A Day of Hope
Several weeks ago, millions of Americans celebrated one of our most beloved cultural holidays: Opening Day. To baseball fans, Opening Day is the unofficial beginning of summer. It kicks off a six-month-long season in which there are a dozen or more Major League games to watch or listen to every day.
For casual fans of America’s pastime, like myself, Opening Day isn’t all that special. To me, the outcome of any team’s first game isn’t that significant because there are another 161 games to be played. But to fans who are devoted and loyal to a particular team, Opening Day means everything. On Opening Day anything is possible. Last season’s wins and losses become irrelevant and everyone is undefeated and has a shot at winning the pennant. Even the Pittsburgh Pirates. (Hey, stranger things happen in sports all the time.)
Opening Day is all about hope. Paul tells us, “If we see what we hope for, that isn’t hope. Who hopes for what they already see? But if we hope for what we don’t see, we wait for it with patience” (Romans 8:24-25, CEB). Hope is not about instant gratification; it’s about patiently anticipating the future glory that awaits us.
When Jerusalem was under siege, the people of Judah had very little reason to be hopeful. The conquering Babylonians would capture Jerusalem, destroy the temple, and take many of the people into exile. But God, through the prophet Jeremiah, pointed the people toward a future when all would be restored. God told Jeremiah to purchase a field at Anathoth, on the outskirts of Jerusalem. As real estate transactions go, buying the field was foolish. The value of the property was certain to plummet as the Babylonians laid waste to the city and scattered its population. But buying the field was an expression of hope. It was a promise that there would come a day when Judah would be restored and land would once again be bought and sold. (See Jeremiah 32.)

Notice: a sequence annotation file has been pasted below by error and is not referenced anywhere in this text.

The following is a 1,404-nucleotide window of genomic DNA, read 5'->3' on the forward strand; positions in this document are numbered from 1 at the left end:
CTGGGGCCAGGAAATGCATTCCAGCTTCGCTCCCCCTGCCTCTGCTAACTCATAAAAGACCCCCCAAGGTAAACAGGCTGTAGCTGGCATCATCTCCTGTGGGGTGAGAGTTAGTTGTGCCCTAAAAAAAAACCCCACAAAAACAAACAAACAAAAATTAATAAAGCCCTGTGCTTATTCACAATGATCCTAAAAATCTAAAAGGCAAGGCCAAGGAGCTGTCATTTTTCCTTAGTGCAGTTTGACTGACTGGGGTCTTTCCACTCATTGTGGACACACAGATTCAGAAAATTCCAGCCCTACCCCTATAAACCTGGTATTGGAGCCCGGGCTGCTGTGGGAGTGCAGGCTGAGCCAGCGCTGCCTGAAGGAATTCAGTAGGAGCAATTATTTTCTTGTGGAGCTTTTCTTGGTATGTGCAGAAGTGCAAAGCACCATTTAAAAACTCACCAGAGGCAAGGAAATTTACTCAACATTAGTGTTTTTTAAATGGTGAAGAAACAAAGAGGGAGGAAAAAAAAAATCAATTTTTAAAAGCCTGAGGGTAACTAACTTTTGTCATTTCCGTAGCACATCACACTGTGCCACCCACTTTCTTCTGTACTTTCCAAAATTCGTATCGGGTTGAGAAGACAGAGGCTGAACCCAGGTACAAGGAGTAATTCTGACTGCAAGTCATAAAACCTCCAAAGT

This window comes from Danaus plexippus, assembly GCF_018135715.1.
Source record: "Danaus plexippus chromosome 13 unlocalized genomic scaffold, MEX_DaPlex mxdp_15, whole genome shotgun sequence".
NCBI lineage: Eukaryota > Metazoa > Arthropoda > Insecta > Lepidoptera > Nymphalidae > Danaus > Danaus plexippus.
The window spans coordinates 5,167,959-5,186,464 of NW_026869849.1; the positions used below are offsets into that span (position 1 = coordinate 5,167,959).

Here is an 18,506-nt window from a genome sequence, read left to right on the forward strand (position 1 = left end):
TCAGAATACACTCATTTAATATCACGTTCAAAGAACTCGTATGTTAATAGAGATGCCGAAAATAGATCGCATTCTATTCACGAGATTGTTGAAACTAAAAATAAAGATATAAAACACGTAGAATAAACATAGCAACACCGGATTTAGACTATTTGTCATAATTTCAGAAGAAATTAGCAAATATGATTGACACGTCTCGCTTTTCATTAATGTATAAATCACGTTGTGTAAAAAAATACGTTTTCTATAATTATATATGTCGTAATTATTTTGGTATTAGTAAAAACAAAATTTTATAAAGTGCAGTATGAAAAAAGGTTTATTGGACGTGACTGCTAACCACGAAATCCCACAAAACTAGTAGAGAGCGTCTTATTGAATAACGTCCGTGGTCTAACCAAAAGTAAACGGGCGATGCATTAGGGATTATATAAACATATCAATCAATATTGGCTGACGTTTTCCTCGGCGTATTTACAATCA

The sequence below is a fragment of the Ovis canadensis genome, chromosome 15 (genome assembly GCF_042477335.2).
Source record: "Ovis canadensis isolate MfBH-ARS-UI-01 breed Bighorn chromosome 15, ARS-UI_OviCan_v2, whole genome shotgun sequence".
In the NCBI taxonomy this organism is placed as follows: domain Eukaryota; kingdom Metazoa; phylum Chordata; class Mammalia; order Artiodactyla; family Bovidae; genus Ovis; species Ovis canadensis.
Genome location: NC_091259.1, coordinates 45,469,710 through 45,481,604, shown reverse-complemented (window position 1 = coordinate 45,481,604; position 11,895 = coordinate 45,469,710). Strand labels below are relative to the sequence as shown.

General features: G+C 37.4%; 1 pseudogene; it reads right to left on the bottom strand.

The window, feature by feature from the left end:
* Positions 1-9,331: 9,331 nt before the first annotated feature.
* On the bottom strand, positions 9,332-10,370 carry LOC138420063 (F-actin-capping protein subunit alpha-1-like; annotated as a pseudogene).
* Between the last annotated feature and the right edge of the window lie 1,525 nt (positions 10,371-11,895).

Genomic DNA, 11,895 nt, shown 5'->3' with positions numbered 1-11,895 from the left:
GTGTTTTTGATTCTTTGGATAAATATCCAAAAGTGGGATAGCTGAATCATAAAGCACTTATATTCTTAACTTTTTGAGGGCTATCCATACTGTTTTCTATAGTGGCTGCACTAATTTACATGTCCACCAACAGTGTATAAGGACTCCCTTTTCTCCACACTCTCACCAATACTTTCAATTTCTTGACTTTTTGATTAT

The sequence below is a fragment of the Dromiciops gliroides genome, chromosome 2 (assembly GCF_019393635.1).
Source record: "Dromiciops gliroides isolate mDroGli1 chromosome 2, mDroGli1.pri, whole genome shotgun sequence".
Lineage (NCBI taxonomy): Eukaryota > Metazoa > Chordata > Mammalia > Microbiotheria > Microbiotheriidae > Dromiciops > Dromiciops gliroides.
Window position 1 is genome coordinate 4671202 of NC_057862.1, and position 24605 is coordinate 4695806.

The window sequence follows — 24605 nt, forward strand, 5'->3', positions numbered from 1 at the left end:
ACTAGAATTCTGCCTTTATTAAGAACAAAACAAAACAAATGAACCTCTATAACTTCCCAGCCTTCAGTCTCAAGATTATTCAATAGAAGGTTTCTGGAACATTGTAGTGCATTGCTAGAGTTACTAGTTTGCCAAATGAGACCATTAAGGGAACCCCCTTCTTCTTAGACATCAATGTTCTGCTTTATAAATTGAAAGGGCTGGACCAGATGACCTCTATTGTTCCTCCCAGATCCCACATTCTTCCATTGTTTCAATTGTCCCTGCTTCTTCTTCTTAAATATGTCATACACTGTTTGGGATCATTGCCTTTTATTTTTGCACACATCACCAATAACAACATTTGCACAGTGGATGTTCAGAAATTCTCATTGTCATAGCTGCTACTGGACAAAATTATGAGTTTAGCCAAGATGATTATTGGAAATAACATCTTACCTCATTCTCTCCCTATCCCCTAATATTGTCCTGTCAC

With that in mind, I would urge the Tampa Bay Rays’ small but devoted fan base to take heart. Even though Evan Longoria is on the disabled list and Carl Crawford is in a Red Sox uniform this year, the story of the 2011 season has not been written yet. There is still hope. And to the Chicago Cubs’ large, passionate, and starved fan base—a group that hasn’t seen a championship in 102 years—I say that World Series tickets will again be bought and sold on the north side of Chicago, even if it doesn’t happen this year (or the next).
Baseball fans should wait with patience and hope for the season when their team is still playing late into October. And Christians should wait with patience and hope for the fulfillment of God’s promises in Christ. We will continue to face adversity (and losing seasons) but we know that “hope does not disappoint us” (Romans 5:5, NRSV).
Josh Tinley is a curriculum editor for Abingdon Press and the author of Kneeling in the End Zone: Spiritual Lessons From the World of Sports. Follow him on Twitter.